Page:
Living Madly – Getting Time On Your Side
Back in the fall, when I was trying to think of a theme for this column that reflected my own perspectives on life and the world, as well as the culture of the Merrimack Valley, what came to mind time and again was a quote from Jack Kerouac’s “On the Road”:
“The only people for me are the mad ones. The ones who are mad to love, mad to talk, mad to be saved; the ones who never yawn or say a commonplace thing, but burn, burn, burn like fabulous yellow Roman candles exploding like spiders across the stars.”
If you’ve read “On the Road,” and possibly even if you haven’t, you are most likely familiar with Kerouac’s words. The quote has appeared on everything from T-shirts and mugs to motivational posters and literary websites. Its broad appeal, I think, speaks to the fact that all of us, regardless of age, gender, economic or social class, have at one time or another experienced the type of wanderlust, passion for discovery and urge to break free from the monotony of everyday life that Kerouac, a Lowell native and co-founder of the Beat movement of the 1950s, embodied in his life and work. It’s the stuff that dreams are made of.
Few of us have the luxury, however, of being able to hop into our buddy’s 1949 Hudson Commodore and head for Mexico City on a whim. And that’s what got me thinking: What can we as busy often overworked professionals, parents and caretakers do to better incorporate into our lives Kerouac’s ideals of free thinking, creativity, desire to experience and learn new things, appreciation for the world and people around us, and equally as important, call into question those habits, responsibilities and goals that might not be in our best interest?
I think it’s about time we found out.
Of course, the first barrier for most people, including me, to doing anything new is a lack of free time. So I set out to find ways to get my work done more quickly, and to develop strategies that would help me enjoy more of my free time doing things I actually want to do. The first step was to focus for a few days on what I spend my time doing. The answer wasn’t too inspiring: Large chunks of my days are spent checking and responding to email and/or scrolling through my social media feeds.
It seems innocent at first, that quick click on the Facebook icon, but before I know it, I’ve wasted 45 minutes watching cat videos and slow cooker demos. Forty-five minutes here and there can add up quickly, especially if you’re visiting Facebook or Twitter multiple times a day.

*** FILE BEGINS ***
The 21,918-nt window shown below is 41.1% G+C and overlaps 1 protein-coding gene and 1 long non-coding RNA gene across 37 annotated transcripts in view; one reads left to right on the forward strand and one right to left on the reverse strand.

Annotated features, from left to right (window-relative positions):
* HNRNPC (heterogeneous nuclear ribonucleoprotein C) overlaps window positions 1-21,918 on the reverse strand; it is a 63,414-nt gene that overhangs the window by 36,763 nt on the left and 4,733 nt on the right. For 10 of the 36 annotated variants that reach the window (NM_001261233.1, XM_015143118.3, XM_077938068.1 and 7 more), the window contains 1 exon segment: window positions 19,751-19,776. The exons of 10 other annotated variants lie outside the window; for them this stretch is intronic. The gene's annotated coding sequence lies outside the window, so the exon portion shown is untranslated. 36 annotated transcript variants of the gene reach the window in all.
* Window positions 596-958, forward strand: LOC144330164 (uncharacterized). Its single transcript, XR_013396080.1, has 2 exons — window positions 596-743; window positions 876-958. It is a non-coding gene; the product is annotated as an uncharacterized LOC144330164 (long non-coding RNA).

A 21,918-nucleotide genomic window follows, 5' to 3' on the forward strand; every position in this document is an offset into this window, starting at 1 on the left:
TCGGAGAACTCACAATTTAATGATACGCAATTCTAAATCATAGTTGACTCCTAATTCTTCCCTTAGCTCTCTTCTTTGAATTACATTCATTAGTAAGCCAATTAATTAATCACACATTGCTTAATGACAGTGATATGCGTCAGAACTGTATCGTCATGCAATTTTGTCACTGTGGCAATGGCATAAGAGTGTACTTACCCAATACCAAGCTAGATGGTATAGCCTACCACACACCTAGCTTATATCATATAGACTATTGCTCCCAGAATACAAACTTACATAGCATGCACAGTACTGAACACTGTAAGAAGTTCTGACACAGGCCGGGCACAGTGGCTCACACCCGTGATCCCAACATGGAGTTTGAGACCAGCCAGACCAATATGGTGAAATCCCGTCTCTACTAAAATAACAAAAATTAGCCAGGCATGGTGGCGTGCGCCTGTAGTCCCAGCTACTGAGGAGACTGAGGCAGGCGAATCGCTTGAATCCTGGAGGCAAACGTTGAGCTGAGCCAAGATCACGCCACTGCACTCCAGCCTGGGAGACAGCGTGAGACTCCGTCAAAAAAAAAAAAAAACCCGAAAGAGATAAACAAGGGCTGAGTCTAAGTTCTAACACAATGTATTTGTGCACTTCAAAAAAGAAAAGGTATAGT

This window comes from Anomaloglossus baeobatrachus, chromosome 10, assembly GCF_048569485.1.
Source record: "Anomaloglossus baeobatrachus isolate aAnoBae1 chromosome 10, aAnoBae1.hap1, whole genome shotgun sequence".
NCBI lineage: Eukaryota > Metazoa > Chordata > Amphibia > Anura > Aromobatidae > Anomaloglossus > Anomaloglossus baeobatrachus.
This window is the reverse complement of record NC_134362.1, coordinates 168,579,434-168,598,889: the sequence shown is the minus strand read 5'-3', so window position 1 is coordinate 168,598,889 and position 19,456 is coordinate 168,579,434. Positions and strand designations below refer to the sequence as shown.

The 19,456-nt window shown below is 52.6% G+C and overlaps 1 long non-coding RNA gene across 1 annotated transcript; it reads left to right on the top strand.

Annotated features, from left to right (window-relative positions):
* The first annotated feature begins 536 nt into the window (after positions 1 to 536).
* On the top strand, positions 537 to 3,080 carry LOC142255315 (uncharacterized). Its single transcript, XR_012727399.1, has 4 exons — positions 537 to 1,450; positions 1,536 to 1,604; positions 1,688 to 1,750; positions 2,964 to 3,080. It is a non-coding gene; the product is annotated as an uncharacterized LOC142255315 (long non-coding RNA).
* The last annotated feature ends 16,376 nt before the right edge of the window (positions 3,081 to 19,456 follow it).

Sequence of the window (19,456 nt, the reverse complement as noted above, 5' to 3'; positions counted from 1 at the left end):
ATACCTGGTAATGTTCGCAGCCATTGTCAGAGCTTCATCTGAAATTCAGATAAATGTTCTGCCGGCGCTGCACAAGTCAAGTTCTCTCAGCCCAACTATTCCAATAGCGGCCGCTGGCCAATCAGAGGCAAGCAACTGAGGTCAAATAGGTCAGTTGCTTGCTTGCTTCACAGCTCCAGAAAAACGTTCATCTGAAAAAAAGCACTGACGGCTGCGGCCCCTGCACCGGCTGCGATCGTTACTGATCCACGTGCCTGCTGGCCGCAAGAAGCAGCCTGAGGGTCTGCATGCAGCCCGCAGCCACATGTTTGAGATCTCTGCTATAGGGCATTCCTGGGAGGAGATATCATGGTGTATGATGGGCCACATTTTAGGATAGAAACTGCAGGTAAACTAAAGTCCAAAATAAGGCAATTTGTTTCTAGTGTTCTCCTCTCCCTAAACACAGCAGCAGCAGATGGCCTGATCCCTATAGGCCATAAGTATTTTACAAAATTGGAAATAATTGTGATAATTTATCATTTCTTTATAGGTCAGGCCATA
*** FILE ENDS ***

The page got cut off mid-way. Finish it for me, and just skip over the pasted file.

Email isn’t much better. I’ve struggled with feeling compelled to check my email at least a few times an hour for most of my professional life, as well the urge to reply immediately to any new messages I receive. This behavior almost always takes me away from one task or another that needs to be finished, and once I’ve set it aside, it seems to take forever to pick up where I left off.
The thing I dislike most is the feeling of regret once I realize I could have spent my time reading a novel or working on a writing project, hiking or enjoying time with someone I care about, rather than fiddling on Facebook. So, here a few strategies I’ve developed to help deal with the problem:
I set aside time twice a day to check and reply to email. Unless there is an impending emergency, I do my best not to look at it more often. I removed the Facebook app from my phone and computer so I actually have to type the URL into the search bar to get there. I also started logging off after each visit so it takes some effort to log back in.
As a result, I usually think twice before impulsively checking my email or Facebook feed, which usually means I’m able to finish whatever I’m working on more quickly, and am generally spared from wasting my free time oohing and ahhing over photos of baby goats. The result so far has been free time to take walks in the afternoon, cook dinner on weeknights and read my way through the enormous pile of magazines stacked beside my couch. It’s not exactly riding shotgun on Route 66 with the wind blowing through my hair, but it’s a good start.
Contact Emilie at email@example.com